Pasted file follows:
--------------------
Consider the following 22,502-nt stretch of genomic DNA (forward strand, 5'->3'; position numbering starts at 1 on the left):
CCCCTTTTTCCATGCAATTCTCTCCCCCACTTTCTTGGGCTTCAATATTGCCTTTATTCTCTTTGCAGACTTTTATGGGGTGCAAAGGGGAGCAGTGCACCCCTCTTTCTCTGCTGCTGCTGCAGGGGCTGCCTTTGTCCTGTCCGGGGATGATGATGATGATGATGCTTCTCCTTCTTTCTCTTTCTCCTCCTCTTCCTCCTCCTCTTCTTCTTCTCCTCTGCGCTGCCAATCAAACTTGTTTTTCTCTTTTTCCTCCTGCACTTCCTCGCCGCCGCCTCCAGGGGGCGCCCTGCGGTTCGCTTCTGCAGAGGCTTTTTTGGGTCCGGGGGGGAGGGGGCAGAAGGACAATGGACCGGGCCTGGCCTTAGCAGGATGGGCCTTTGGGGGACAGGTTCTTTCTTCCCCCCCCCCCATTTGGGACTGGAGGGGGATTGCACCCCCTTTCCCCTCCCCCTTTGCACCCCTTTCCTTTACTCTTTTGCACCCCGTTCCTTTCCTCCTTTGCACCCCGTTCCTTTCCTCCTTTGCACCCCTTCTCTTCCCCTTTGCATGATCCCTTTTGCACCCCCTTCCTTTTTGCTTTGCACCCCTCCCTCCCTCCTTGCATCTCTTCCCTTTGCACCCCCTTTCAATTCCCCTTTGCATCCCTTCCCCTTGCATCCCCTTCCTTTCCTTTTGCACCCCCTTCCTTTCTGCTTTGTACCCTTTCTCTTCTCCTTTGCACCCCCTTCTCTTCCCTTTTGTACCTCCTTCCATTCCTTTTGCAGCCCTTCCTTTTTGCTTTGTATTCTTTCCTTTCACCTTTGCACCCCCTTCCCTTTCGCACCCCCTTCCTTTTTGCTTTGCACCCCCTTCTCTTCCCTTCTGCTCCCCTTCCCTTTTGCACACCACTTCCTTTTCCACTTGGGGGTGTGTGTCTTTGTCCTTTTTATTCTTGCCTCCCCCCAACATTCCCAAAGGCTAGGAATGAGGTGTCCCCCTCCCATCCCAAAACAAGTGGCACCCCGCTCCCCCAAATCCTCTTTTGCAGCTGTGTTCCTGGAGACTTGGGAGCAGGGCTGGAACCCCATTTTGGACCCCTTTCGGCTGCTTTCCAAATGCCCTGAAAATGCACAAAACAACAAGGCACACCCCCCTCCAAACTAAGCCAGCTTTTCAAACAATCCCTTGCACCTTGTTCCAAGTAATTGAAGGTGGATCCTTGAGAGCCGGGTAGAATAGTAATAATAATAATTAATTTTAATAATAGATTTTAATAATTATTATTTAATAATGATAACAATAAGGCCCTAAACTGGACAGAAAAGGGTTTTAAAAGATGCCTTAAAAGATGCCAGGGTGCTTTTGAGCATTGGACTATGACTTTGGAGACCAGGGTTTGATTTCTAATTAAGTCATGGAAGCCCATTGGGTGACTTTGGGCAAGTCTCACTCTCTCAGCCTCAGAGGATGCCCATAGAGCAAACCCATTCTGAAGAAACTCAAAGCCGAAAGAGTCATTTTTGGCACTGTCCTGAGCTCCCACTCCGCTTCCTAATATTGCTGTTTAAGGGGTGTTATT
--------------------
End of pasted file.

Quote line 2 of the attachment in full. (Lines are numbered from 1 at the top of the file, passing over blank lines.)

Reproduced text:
CCCCTTTTTCCATGCAATTCTCTCCCCCACTTTCTTGGGCTTCAATATTGCCTTTATTCTCTTTGCAGACTTTTATGGGGTGCAAAGGGGAGCAGTGCACCCCTCTTTCTCTGCTGCTGCTGCAGGGGCTGCCTTTGTCCTGTCCGGGGATGATGATGATGATGATGCTTCTCCTTCTTTCTCTTTCTCCTCCTCTTCCTCCTCCTCTTCTTCTTCTCCTCTGCGCTGCCAATCAAACTTGTTTTTCTCTTTTTCCTCCTGCACTTCCTCGCCGCCGCCTCCAGGGGGCGCCCTGCGGTTCGCTTCTGCAGAGGCTTTTTTGGGTCCGGGGGGGAGGGGGCAGAAGGACAATGGACCGGGCCTGGCCTTAGCAGGATGGGCCTTTGGGGGACAGGTTCTTTCTTCCCCCCCCCCCATTTGGGACTGGAGGGGGATTGCACCCCCTTTCCCCTCCCCCTTTGCACCCCTTTCCTTTACTCTTTTGCACCCCGTTCCTTTCCTCCTTTGCACCCCGTTCCTTTCCTCCTTTGCACCCCTTCTCTTCCCCTTTGCATGATCCCTTTTGCACCCCCTTCCTTTTTGCTTTGCACCCCTCCCTCCCTCCTTGCATCTCTTCCCTTTGCACCCCCTTTCAATTCCCCTTTGCATCCCTTCCCCTTGCATCCCCTTCCTTTCCTTTTGCACCCCCTTCCTTTCTGCTTTGTACCCTTTCTCTTCTCCTTTGCACCCCCTTCTCTTCCCTTTTGTACCTCCTTCCATTCCTTTTGCAGCCCTTCCTTTTTGCTTTGTATTCTTTCCTTTCACCTTTGCACCCCCTTCCCTTTCGCACCCCCTTCCTTTTTGCTTTGCACCCCCTTCTCTTCCCTTCTGCTCCCCTTCCCTTTTGCACACCACTTCCTTTTCCACTTGGGGGTGTGTGTCTTTGTCCTTTTTATTCTTGCCTCCCCCCAACATTCCCAAAGGCTAGGAATGAGGTGTCCCCCTCCCATCCCAAAACAAGTGGCACCCCGCTCCCCCAAATCCTCTTTTGCAGCTGTGTTCCTGGAGACTTGGGAGCAGGGCTGGAACCCCATTTTGGACCCCTTTCGGCTGCTTTCCAAATGCCCTGAAAATGCACAAAACAACAAGGCACACCCCCCTCCAAACTAAGCCAGCTTTTCAAACAATCCCTTGCACCTTGTTCCAAGTAATTGAAGGTGGATCCTTGAGAGCCGGGTAGAATAGTAATAATAATAATTAATTTTAATAATAGATTTTAATAATTATTATTTAATAATGATAACAATAAGGCCCTAAACTGGACAGAAAAGGGTTTTAAAAGATGCCTTAAAAGATGCCAGGGTGCTTTTGAGCATTGGACTATGACTTTGGAGACCAGGGTTTGATTTCTAATTAAGTCATGGAAGCCCATTGGGTGACTTTGGGCAAGTCTCACTCTCTCAGCCTCAGAGGATGCCCATAGAGCAAACCCATTCTGAAGAAACTCAAAGCCGAAAGAGTCATTTTTGGCACTGTCCTGAGCTCCCACTCCGCTTCCTAATATTGCTGTTTAAGGGGTGTTATT